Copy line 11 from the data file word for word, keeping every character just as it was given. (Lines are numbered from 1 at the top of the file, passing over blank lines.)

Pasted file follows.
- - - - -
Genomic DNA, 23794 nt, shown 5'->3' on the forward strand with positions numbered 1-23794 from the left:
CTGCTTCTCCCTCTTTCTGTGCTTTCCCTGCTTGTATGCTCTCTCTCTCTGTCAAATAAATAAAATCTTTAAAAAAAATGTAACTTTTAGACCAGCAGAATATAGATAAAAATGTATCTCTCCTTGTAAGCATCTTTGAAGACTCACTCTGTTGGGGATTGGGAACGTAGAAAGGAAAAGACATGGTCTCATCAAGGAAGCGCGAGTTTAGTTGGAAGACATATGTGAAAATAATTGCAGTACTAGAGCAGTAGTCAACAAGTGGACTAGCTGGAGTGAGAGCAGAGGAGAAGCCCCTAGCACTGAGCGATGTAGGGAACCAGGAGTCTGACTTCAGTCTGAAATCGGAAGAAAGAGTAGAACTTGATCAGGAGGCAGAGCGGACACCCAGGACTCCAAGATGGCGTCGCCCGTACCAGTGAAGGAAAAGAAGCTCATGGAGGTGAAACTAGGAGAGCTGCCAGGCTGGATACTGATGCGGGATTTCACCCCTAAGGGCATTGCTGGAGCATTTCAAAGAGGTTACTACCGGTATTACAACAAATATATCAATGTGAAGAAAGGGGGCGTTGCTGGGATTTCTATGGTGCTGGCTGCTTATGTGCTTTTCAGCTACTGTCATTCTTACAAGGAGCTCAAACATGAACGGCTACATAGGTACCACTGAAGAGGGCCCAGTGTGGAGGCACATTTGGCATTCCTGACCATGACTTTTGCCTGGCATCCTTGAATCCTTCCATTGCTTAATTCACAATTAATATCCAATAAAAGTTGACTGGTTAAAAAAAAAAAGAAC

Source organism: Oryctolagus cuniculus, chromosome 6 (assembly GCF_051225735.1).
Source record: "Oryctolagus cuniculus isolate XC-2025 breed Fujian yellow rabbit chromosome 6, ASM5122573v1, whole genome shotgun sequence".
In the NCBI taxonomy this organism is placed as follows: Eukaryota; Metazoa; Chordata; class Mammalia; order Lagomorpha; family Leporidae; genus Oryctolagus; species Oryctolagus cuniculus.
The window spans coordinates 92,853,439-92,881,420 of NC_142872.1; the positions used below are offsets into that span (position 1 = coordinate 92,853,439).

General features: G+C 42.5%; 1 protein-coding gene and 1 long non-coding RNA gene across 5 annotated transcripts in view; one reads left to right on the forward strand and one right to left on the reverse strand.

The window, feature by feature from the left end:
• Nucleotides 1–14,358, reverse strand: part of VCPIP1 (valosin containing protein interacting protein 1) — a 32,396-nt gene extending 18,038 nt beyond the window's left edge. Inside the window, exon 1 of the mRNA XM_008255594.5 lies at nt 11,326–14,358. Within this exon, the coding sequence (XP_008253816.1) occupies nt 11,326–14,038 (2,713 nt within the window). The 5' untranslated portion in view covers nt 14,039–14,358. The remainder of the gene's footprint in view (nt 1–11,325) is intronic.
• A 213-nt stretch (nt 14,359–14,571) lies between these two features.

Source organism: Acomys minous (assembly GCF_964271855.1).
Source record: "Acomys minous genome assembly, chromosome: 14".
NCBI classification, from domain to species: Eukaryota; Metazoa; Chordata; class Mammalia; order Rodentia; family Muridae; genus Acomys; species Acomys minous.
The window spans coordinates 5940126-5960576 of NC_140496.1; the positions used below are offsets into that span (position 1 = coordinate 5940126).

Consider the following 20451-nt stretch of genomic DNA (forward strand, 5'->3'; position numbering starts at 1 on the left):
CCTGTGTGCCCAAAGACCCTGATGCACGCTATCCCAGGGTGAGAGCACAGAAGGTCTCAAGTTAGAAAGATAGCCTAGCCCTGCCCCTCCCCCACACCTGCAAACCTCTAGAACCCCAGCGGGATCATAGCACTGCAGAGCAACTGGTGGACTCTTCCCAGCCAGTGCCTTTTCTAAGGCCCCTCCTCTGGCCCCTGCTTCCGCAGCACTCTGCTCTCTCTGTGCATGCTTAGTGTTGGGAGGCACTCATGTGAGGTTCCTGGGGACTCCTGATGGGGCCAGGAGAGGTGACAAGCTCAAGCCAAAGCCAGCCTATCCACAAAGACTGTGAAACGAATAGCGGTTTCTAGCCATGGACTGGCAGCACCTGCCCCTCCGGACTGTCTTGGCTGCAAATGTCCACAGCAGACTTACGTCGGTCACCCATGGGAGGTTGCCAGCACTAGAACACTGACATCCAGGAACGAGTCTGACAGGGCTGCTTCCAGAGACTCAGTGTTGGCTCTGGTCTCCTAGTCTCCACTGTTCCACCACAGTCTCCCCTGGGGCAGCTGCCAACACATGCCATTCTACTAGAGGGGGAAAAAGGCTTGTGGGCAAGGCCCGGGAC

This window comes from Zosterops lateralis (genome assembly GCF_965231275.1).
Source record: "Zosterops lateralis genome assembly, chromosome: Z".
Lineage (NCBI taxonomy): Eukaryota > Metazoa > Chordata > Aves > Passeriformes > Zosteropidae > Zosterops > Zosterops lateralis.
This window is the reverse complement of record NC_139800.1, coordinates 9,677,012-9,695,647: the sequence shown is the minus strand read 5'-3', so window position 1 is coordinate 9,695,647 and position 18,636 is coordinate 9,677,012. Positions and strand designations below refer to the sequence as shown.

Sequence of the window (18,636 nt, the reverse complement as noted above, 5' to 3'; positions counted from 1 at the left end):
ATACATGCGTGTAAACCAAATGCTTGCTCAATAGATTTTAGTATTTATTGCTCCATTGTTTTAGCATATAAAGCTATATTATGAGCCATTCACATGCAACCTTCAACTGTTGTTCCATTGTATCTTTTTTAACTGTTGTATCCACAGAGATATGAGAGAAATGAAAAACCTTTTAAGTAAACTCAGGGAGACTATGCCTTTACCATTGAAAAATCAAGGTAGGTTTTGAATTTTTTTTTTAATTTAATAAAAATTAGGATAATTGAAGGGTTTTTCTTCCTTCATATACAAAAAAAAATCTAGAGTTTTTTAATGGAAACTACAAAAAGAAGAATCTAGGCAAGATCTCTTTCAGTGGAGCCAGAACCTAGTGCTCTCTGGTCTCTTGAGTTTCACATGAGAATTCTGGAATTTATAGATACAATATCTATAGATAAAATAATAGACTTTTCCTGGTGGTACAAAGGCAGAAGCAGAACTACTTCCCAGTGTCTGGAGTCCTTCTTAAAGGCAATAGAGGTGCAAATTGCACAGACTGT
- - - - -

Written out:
Source organism: Acomys minous (assembly GCF_964271855.1).